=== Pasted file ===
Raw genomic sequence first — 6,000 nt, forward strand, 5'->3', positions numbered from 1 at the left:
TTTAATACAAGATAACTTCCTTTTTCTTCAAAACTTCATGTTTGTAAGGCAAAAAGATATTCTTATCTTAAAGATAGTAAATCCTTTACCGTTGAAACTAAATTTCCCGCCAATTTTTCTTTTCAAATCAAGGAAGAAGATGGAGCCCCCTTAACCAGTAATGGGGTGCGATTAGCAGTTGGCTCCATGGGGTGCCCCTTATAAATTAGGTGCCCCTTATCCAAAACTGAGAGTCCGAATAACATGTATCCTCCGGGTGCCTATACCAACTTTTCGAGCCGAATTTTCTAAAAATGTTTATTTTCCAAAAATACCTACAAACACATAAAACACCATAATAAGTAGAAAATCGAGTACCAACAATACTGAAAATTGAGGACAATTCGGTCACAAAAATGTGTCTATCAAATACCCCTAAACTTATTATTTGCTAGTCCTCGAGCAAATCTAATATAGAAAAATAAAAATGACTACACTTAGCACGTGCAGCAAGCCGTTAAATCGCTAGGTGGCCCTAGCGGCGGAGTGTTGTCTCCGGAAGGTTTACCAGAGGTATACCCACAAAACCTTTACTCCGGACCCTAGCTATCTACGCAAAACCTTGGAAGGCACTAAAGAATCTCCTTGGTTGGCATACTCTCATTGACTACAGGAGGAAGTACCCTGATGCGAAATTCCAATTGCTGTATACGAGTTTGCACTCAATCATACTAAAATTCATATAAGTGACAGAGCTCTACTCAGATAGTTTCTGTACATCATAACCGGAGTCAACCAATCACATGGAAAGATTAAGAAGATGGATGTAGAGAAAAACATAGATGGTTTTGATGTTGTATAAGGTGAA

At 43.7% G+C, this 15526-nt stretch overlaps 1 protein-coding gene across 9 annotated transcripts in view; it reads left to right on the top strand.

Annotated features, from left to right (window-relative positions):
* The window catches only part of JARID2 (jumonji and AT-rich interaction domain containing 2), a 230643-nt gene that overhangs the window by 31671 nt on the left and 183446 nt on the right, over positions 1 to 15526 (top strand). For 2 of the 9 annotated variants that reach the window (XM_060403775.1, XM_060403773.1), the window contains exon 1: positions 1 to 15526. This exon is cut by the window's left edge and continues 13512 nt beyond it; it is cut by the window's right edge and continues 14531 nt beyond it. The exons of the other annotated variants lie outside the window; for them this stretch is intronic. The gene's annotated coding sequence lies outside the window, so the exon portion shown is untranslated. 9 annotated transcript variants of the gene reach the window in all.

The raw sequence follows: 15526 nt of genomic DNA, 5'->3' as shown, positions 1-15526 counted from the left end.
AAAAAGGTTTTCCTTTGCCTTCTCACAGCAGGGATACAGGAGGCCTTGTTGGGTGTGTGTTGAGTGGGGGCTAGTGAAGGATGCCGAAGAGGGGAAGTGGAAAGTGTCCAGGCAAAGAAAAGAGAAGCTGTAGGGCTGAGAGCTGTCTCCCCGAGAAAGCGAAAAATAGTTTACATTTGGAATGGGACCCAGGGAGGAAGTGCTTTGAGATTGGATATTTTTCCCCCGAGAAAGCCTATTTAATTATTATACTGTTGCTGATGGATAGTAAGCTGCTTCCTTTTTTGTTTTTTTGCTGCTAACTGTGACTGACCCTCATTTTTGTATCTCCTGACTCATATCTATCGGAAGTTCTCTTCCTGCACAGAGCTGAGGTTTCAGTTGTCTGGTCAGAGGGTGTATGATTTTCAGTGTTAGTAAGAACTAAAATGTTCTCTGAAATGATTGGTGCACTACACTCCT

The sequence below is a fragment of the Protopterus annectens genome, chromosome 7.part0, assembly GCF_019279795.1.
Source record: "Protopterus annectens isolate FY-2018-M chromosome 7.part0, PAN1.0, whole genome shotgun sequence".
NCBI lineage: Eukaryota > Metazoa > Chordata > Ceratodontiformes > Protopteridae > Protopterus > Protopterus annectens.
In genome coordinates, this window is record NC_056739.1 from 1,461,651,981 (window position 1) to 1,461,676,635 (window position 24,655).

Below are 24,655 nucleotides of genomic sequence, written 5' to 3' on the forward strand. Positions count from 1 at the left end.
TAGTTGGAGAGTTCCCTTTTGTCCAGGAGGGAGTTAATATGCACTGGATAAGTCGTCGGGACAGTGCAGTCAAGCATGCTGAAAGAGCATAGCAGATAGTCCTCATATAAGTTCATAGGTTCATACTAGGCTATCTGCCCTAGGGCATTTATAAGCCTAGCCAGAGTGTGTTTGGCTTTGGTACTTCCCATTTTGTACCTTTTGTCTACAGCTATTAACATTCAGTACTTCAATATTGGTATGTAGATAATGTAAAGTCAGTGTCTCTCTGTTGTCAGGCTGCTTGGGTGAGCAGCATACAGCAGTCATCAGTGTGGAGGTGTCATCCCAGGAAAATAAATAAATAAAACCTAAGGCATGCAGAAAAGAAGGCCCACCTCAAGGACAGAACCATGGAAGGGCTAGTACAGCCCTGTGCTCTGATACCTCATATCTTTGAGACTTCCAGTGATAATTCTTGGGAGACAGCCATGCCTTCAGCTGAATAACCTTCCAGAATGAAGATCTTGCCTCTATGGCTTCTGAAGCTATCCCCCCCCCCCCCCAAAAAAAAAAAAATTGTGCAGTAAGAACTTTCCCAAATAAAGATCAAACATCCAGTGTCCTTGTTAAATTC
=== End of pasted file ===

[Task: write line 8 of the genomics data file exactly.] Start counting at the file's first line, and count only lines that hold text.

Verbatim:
The sequence below is a fragment of the Protopterus annectens genome, chromosome 7.part0, assembly GCF_019279795.1.